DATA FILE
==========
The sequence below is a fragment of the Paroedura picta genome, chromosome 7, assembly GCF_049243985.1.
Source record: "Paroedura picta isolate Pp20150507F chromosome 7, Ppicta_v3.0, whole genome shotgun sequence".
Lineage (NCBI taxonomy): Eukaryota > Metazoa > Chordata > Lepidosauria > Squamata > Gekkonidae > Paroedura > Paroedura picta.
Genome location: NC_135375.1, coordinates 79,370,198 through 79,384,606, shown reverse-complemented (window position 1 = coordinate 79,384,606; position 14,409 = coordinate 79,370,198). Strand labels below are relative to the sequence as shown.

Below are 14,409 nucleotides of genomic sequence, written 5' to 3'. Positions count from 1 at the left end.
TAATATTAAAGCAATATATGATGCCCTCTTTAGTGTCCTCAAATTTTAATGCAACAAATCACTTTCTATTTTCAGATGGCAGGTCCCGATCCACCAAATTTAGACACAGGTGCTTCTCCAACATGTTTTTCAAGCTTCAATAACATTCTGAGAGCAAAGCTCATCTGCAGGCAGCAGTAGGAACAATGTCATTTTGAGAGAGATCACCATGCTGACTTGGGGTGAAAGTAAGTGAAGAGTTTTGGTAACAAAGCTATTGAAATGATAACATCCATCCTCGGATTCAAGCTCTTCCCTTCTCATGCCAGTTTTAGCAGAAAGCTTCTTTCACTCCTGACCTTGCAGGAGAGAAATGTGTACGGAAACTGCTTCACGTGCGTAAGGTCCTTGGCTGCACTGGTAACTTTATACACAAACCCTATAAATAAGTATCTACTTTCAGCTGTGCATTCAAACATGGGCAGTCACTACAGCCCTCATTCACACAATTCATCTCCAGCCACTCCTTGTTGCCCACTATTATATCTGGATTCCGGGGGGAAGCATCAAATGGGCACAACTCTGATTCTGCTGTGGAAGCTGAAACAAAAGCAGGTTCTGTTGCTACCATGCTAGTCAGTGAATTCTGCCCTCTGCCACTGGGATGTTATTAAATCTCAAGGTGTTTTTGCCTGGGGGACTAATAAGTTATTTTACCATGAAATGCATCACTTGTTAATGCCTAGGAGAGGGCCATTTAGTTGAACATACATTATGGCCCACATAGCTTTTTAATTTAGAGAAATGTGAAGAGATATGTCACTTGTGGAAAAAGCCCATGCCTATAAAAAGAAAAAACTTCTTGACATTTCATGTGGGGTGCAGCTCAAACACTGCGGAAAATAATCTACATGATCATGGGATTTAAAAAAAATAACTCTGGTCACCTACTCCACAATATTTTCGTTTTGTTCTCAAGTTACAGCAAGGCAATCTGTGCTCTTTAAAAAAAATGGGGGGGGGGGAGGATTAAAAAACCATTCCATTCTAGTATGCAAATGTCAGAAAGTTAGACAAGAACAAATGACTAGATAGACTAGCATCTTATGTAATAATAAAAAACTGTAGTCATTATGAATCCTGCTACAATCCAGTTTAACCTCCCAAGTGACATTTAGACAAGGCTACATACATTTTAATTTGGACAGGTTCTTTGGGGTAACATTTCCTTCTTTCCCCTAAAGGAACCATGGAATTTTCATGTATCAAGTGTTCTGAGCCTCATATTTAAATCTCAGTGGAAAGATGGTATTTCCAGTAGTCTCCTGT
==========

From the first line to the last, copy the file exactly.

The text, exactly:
The sequence below is a fragment of the Paroedura picta genome, chromosome 7, assembly GCF_049243985.1.
Source record: "Paroedura picta isolate Pp20150507F chromosome 7, Ppicta_v3.0, whole genome shotgun sequence".
Lineage (NCBI taxonomy): Eukaryota > Metazoa > Chordata > Lepidosauria > Squamata > Gekkonidae > Paroedura > Paroedura picta.
Genome location: NC_135375.1, coordinates 79,370,198 through 79,384,606, shown reverse-complemented (window position 1 = coordinate 79,384,606; position 14,409 = coordinate 79,370,198). Strand labels below are relative to the sequence as shown.

Below are 14,409 nucleotides of genomic sequence, written 5' to 3'. Positions count from 1 at the left end.
TAATATTAAAGCAATATATGATGCCCTCTTTAGTGTCCTCAAATTTTAATGCAACAAATCACTTTCTATTTTCAGATGGCAGGTCCCGATCCACCAAATTTAGACACAGGTGCTTCTCCAACATGTTTTTCAAGCTTCAATAACATTCTGAGAGCAAAGCTCATCTGCAGGCAGCAGTAGGAACAATGTCATTTTGAGAGAGATCACCATGCTGACTTGGGGTGAAAGTAAGTGAAGAGTTTTGGTAACAAAGCTATTGAAATGATAACATCCATCCTCGGATTCAAGCTCTTCCCTTCTCATGCCAGTTTTAGCAGAAAGCTTCTTTCACTCCTGACCTTGCAGGAGAGAAATGTGTACGGAAACTGCTTCACGTGCGTAAGGTCCTTGGCTGCACTGGTAACTTTATACACAAACCCTATAAATAAGTATCTACTTTCAGCTGTGCATTCAAACATGGGCAGTCACTACAGCCCTCATTCACACAATTCATCTCCAGCCACTCCTTGTTGCCCACTATTATATCTGGATTCCGGGGGGAAGCATCAAATGGGCACAACTCTGATTCTGCTGTGGAAGCTGAAACAAAAGCAGGTTCTGTTGCTACCATGCTAGTCAGTGAATTCTGCCCTCTGCCACTGGGATGTTATTAAATCTCAAGGTGTTTTTGCCTGGGGGACTAATAAGTTATTTTACCATGAAATGCATCACTTGTTAATGCCTAGGAGAGGGCCATTTAGTTGAACATACATTATGGCCCACATAGCTTTTTAATTTAGAGAAATGTGAAGAGATATGTCACTTGTGGAAAAAGCCCATGCCTATAAAAAGAAAAAACTTCTTGACATTTCATGTGGGGTGCAGCTCAAACACTGCGGAAAATAATCTACATGATCATGGGATTTAAAAAAAATAACTCTGGTCACCTACTCCACAATATTTTCGTTTTGTTCTCAAGTTACAGCAAGGCAATCTGTGCTCTTTAAAAAAAATGGGGGGGGGGGAGGATTAAAAAACCATTCCATTCTAGTATGCAAATGTCAGAAAGTTAGACAAGAACAAATGACTAGATAGACTAGCATCTTATGTAATAATAAAAAACTGTAGTCATTATGAATCCTGCTACAATCCAGTTTAACCTCCCAAGTGACATTTAGACAAGGCTACATACATTTTAATTTGGACAGGTTCTTTGGGGTAACATTTCCTTCTTTCCCCTAAAGGAACCATGGAATTTTCATGTATCAAGTGTTCTGAGCCTCATATTTAAATCTCAGTGGAAAGATGGTATTTCCAGTAGTCTCCTGT